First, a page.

Dreams of the NHL
Dreams of the NHL
Gotovets on Worlds, playing pro in North America
Kirill, why did you head to the United States to play hockey?
I’ve always dreamed of playing in the NHL. It’s the best league in the world. One time, some Canadian coaches arrived in Belarus to work at a youth training camp. They offered me a chance to test myself in the North American leagues. I studied hard, and that’s why I thought about the level of university I should choose. Then I looked at the level of its hockey team.
What was the reason you started to learn English?
My parents always told me that English is the international language and it will be useful to know it in any case. They sent me to a tutor when I was four years old I. Now I can definitely say “Thank you!” to my parents.
Did your parents also get you involved in hockey?
Partly, yes. My dad played hockey. I had asthma, and the doctors cited three different sports, which would help to develop my lungs: swimming, hockey, and another one I can’t remember. Of course, I chose hockey.
Shattuck-Saint Mary’s, the prep school where you started off in the U.S., is known for its hockey alumni, like Sidney Crosby. Is that why you headed there?
It’s well known that Shattuck-Saint Mary is the best hockey academy in the world. There you can study and play hockey. That was the most important for me, so I went there.
Was Crosby your idol?
I can’t say so. I always followed Steve Yzerman, despite the fact that I’m a defender, and he was a forward. He wore number 19 like my father. It was great when Tampa Bay drafted me, as Yzerman is their GM.
What can you tell us about the AHL?
To play in that league is harder than to play in Europe, because there is a severe struggle for getting into the NHL. There are many players with advanced skills.
Is it difficult to go back from North American rinks to European ones?
At this year’s Worlds, I’ve been more aware of that difference. It was hard at first in practice. I didn’t get into the game much against the Finns. I waited by the goal crease and thought about whether or not to run after our opponents. It's not so easy to estimate that distance.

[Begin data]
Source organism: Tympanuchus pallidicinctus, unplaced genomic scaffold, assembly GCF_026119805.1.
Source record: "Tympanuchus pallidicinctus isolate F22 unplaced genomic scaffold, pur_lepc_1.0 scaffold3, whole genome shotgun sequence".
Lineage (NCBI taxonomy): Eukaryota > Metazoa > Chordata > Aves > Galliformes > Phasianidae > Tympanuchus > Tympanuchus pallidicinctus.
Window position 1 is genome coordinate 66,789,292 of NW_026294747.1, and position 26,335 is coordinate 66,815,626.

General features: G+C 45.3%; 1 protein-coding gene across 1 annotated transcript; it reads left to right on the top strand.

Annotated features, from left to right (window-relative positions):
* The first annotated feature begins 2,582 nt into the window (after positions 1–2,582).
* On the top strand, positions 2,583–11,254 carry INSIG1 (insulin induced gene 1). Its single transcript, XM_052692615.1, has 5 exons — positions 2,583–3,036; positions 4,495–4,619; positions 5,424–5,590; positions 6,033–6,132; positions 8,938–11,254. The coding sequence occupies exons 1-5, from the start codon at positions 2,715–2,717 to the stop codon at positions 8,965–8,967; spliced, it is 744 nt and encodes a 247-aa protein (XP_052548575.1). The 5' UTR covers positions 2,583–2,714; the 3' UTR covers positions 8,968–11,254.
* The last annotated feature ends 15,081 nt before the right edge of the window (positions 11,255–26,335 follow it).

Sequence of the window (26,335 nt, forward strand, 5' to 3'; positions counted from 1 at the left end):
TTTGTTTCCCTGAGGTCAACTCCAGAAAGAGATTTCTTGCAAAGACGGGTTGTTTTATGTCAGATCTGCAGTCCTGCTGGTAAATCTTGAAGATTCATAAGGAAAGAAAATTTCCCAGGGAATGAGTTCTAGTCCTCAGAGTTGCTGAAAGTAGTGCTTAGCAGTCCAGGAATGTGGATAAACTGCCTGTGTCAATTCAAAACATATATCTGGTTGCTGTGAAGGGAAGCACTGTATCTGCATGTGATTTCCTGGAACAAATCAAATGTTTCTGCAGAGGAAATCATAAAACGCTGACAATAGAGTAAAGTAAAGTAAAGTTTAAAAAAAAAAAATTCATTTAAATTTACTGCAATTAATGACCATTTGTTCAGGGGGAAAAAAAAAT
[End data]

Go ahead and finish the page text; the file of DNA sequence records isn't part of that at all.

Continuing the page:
What makes the AHL special?
Our relationship with the fans there is different than in Europe. In my club, meetings with fans are held once a month, and sometimes even more often. But overall fan support feels practically the same everywhere.
Your teammate Vince Pinostroza is playing for the U.S. team. Do you communicate with him?
Yes, of course. We’re at the same hotel, and we live together in the United States. We’re good friends. We joked a little bit on the ice. But in those situations, it does not matter if you are friends or not. If I need to throw a bodycheck, I will do that.
The Rockford IceHogs is the farm team of the Chicago Blackhawks. Is that NHL team your priority?
My dream is to play in the NHL. That’s my top priority. After the 2016 Worlds, I will make some decisions about my career. Right now I don’t know if it will be Dynamo Minsk in the KHL or if I will be back in the AHL again. Perhaps from the KHL it would be easier to get to the NHL.
It’s hard to conceive of a more difficult schedule for the national team of Belarus at this tournament, starting off against Finland, the USA and Canada. Is that fair to say?
Yes, it is, because these teams are aiming for the medals. On the other hand, we now have to win our remaining matches, in which our opponents will not be as strong. It means we have a higher responsibility.
What do you think about the way the 2016 IIHF Ice Hockey World Championship has been organized in St. Petersburg? How about the city itself?
This is my first time in St. Petersburg. I’ve walked around a little bit with my parents. There are so many things to see in the city. The tournament organization is on the highest level. I told my American friends that everything would be at the highest level, that it would be like a second Sochi. I would like to thank our fans for their wonderful support!
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